About this WINE
Domaine la Cabotte
Purchased in 1981 and owned by the Plumet family ever since, the domaine has grown from 10 to 30 hectares of vines, with an additional 12 hectares coming on-stream this year, and 1.5 hectares in Châteauneuf-du-Pape. It is certified organic and farmed biodynamically. The mainly limestone and sand soils of the plateau of the Massif d’Uchaux are very poor in nutrients. This enables them to produce wines of real finesse and elegance in comparison to those from neighbouring appellations. Eric and Marie-Pierre Plumet believe that managing the environment around the vineyard is essential for a site’s health – from maintaining their 15 hectares of forest, to regulating water and the influence of wind, to promoting biodiversity. Son Etienne has been part of the team here for the past few years and is taking biodynamic innovations forward with his parents. Across the board, their wines are pure, mineral and fine.
The 2021 vintage was just as challenging for this domaine as it was for their neighbours, however, here Etienne talks of how their biodynamic approach saved them. He states that, after spraying vines that were 40% frosted with a valerian tea-infusion, the grapes recovered, leaving only 5% final damage. The freshness of 2021 is hugely complementary to Cabotte’s beautiful purity of style. These are wines with great ageing potential, especially La Sauvageonne. Etienne recently tasted a vertical of this wine from the last decade and each one was fresh as a daisy. The Colline Blanc is from the warmer and more fruit-forward 2022 vintage which Eric and Marie-Pierre describe as “one beautiful vintage in the making”.
Côtes du Rhône Villages
A clear step up from basic Côtes du Rhône in terms of both quality and price, the Côtes du Rhône Villages appellation covers an area of 5,700 hectares entirely within the Southern Rhône. About 15 percent of the size of its generic counterpart, it offers mostly excellent, very good value wines from all three hues that are more serious, concentrated and interesting.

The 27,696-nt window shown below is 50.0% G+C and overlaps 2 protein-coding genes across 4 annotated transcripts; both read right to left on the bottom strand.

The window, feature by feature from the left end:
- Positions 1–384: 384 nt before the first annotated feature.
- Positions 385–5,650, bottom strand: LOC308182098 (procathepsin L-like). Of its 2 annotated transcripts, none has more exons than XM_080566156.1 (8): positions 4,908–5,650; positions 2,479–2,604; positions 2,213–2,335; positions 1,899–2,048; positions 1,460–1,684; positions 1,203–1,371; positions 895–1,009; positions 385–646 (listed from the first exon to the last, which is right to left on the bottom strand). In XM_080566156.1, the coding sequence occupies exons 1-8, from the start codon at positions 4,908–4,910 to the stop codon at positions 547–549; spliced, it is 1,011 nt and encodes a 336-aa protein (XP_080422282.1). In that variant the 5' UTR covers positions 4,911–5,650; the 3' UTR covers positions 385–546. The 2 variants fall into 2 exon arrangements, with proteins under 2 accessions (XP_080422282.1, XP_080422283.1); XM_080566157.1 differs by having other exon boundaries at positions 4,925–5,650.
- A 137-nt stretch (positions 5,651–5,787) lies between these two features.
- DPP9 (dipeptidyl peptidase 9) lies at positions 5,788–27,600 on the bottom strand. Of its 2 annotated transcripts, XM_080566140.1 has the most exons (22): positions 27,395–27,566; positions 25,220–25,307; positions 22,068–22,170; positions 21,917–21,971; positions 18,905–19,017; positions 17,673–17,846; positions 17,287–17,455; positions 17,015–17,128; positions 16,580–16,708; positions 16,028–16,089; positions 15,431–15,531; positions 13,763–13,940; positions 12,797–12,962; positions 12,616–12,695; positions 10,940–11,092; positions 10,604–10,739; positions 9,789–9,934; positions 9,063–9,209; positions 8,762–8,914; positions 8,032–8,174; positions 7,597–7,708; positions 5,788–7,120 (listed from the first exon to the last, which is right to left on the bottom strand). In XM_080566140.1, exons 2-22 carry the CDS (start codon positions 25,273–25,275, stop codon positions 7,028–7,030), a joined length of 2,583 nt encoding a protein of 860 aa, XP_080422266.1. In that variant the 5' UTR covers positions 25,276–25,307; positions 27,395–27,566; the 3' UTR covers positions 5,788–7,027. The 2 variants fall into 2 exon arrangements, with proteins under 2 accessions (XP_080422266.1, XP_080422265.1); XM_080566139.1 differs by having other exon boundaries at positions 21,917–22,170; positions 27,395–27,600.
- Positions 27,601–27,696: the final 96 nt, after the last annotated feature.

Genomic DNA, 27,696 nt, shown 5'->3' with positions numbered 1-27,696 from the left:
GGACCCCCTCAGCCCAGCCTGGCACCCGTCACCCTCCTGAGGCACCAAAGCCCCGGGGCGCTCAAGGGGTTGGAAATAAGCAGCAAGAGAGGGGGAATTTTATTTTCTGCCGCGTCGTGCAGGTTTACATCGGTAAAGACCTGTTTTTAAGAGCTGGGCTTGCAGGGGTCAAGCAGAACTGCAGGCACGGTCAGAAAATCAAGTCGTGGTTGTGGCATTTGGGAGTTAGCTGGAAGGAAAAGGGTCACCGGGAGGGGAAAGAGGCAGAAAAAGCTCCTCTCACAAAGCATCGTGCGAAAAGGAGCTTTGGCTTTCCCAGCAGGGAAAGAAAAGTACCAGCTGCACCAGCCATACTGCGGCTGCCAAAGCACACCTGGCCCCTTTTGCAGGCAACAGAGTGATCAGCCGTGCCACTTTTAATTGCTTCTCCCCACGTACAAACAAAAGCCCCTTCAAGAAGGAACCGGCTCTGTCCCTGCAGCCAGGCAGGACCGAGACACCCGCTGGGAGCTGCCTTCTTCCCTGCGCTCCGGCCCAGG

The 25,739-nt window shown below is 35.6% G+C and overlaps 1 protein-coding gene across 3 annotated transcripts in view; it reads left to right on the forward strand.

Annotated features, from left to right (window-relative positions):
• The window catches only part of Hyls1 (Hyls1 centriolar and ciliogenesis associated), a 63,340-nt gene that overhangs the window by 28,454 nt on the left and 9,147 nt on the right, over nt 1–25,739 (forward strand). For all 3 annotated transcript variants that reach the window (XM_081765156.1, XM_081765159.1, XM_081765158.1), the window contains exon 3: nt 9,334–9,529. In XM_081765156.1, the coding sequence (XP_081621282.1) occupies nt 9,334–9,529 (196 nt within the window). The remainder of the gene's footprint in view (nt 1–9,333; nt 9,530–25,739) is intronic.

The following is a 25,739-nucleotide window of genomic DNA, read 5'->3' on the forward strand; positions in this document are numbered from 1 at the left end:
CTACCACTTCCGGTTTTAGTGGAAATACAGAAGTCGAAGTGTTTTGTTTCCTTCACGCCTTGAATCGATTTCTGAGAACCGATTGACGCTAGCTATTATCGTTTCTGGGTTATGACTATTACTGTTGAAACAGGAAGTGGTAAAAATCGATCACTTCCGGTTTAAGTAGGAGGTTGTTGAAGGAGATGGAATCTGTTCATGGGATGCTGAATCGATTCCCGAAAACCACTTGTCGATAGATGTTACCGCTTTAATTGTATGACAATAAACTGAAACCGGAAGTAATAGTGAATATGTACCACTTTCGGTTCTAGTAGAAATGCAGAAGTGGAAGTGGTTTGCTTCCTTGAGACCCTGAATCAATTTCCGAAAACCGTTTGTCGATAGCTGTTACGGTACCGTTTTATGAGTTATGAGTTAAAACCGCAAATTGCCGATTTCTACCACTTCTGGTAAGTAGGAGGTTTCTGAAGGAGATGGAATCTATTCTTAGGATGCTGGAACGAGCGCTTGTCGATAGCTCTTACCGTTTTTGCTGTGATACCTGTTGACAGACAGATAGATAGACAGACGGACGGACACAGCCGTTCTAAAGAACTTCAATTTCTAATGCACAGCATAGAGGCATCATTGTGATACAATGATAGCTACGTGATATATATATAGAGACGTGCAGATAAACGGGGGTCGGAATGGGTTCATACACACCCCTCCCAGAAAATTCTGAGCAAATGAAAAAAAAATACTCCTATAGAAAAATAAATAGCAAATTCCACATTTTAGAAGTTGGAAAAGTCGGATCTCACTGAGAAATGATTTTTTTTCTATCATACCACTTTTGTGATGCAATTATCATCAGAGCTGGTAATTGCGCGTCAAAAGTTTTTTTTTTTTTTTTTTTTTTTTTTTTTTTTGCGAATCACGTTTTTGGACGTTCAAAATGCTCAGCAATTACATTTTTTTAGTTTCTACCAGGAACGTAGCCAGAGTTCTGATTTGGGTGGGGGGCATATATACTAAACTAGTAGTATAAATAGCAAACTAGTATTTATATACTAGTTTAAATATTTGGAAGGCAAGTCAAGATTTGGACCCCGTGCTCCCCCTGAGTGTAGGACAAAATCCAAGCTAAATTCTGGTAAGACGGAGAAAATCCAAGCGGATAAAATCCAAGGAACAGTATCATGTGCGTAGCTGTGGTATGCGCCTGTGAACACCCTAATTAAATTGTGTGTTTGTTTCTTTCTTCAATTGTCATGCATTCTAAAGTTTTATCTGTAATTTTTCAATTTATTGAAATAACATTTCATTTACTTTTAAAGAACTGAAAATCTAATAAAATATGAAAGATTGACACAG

Red wines dominate, made up of a minimum 50 percent Grenache, at least 20 percent Syrah and Mourvèdre, and no more than 20 percent from 10 other named varieties. Out of 95 communes that are eligible to use the Villages name, the finest 18 of them have the right to append their village name, as long as the wine is exclusively from that commune. The classification is quite fluid though, with Gigondas, Vacqueyras, and Beaumes de Venise and Vinsobres and Rasteau having been upgraded to AOC status, and other villages like Massif d’Uchaux and Plan de Dieu being added.
Best enjoyed from two to 10 years of age, the best wines probably come from Cairanne and Sablet, but all are well worth a look. The whites are rapidly improving and are delicious in their first three years. Rosé wines are made from the same cépage as the reds and are usually very good.
Recommended Producers: Chapoton, Domaine Cros de la Mûre, La Soumade
Southern Rhône Blend
The vast majority of wines from the Southern Rhône are blends. There are 5 main black varieties, although others are used and the most famous wine of the region, Châteauneuf du Pape, can be made from as many as 13 different varieties. Grenache is the most important grape in the southern Rhône - it contributes alcohol, warmth and gentle juicy fruit and is an ideal base wine in the blend. Plantings of Syrah in the southern Rhône have risen dramatically in the last decade and it is an increasingly important component in blends. It rarely attains the heights that it does in the North but adds colour, backbone, tannins and soft ripe fruit to the blend.
The much-maligned Carignan has been on the retreat recently but is still included in many blends - the best old vines can add colour, body and spicy fruits. Cinsault is also backtracking but, if yields are restricted, can produce moderately well-coloured wines adding pleasant-light fruit to red and rosé blends. Finally, Mourvèdre, a grape from Bandol on the Mediterranean coast, has recently become an increasingly significant component of Southern Rhône blends - it often struggles to ripen fully but can add acidity, ripe spicy berry fruits and hints of tobacco to blends.